14 June 2016 - NW1641

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Alberts, Mr ADW to ask the Minister of Justice and Correctional Services

What is the real reason that the National Prosecuting Authority (NPA) has decided to appeal against the finding of the High Court, in which it was found that the decision of the NPA to suspend the prosecution of the President, Mr Jacob G Zuma, in terms of the 783 charges of gangsterism, corruption and fraud, had been irrational; 2) why is the NPA not giving the President an opportunity to answer to the charges in a criminal court; 3) whether the NPA when they decided to appeal took into consideration the judgment of the Supreme Court of Appeal in the case National Director of Public Prosecutions v Zuma (2009), where the finding of Judge Nicholson was rejected, and the findings of the Constitutional Court in the case Albutt v Centre for the Study of Violence and Reconciliation and Others (2010) and the case Democratic Alliance v President of the Republic of South Africa and Others (2011); if not, why not; if so, (a) why is the NPA then persisting with an appeal when the margin for success is slim and (b) whether the NPA cannot therefore face prosecuting the President?

Reply:

As advised, I wish to inform the Honourable member that the National Prosecuting Authority (NPA) has premised its application for leave to appeal to the Supreme Court of Appeal against the judgment and order of the full bench of the Gauteng Division of the High Court, in the matter of Acting National Director of Public Prosecutions and 2 Others v Democratic Alliance, which was handled down on 29 April 2016, on six (6) grounds which are set out in its papers, filed on 23 May 2016. The application for leave to appeal is set down for hearing on 10 June 2016.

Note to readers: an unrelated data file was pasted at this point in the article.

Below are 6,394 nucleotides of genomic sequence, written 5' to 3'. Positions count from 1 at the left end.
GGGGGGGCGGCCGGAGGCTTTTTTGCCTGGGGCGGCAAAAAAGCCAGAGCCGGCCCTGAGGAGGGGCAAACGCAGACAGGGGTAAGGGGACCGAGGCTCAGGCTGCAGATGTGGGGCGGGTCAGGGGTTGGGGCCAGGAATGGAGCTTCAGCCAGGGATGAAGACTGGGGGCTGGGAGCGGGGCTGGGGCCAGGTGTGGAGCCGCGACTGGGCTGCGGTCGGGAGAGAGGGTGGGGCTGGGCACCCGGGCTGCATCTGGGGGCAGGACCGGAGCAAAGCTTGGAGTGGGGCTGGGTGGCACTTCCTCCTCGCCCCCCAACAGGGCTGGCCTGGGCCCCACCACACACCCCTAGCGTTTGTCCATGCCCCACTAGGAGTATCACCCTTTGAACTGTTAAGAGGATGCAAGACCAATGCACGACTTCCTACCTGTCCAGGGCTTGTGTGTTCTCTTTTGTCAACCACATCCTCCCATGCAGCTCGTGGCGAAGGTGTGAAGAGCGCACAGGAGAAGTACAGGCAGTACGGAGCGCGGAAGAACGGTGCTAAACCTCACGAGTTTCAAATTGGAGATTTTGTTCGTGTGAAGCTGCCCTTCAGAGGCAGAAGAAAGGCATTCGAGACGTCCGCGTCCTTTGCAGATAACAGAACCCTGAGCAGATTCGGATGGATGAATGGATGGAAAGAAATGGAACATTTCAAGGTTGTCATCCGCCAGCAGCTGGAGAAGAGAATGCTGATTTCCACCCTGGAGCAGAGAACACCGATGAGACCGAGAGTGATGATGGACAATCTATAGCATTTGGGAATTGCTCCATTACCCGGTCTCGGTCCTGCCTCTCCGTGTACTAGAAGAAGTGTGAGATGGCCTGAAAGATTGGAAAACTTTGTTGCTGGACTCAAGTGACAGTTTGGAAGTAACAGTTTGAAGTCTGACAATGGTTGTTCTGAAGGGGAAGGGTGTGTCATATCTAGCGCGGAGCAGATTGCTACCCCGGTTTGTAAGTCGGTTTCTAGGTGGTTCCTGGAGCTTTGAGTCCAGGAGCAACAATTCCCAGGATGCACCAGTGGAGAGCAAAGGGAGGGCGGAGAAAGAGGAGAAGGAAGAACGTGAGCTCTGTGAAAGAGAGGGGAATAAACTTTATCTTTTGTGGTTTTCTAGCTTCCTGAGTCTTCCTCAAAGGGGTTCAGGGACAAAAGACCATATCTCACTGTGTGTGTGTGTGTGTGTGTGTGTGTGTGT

The effect of the decision of the full bench of the Gauteng High Court is that, absent an application for leave to appeal, would fall upon the National Director of Public Prosecutions (NDPP) to consider the matter.

On 23 May 2016, the NDPP took the public into his confidence in announcing the NPA’s decision to appeal the decision of the full bench of the Gauteng High Court and went to great lengths to explain the NPA’s decision.

The issues raised in the application for leave to appeal are of great constitutional import and relate to the powers of the NDPP. The judgement and order being appealed against impinge upon the independence of the NPA and its powers to make prosecutorial decisions. This has raised vital constitutional questions of peculiar public interest.

In the first ground of appeal, the NPA submitted that the Court erred in finding that Mr Mpshe, by not referring the complaint of abuse of process and the related allegations against Mr McCarthy to Court, rendered his decision irrational. In effect, the Court found that Mr Mpshe acted ultra vires his powers as vested in section 179(5)(d) of the Constitution and section 22(2) of the National Prosecuting Authority Act 32 of 1998 (‘the NPA Act’). In the foreign case referred to by the Court, namely HKSAR v Lee Ming Tee, case FACC no.1 (2003), the Hong Kong Court conceded that the question is ‘debatable’ and went no further than expressing what it considered to be ‘the better view’.

As a matter of logic, there seems to be no reason why the head of the prosecuting service may not take it upon himself to determine that the abuse was so egregious as to warrant discontinuation, even in the absence of a direct causal nexus between the abuse and the prospects of a fair trial. In fact, the NDPP has taken an oath to protect and defend the Constitution. His duty is to protect the institutional integrity of the institution. He is best positioned to weigh the seriousness of abuse within his own hierarchy. If, as in this matter, the NDPP misconducts himself in the internal review of prosecution, it is always open for the matter to be taken on review.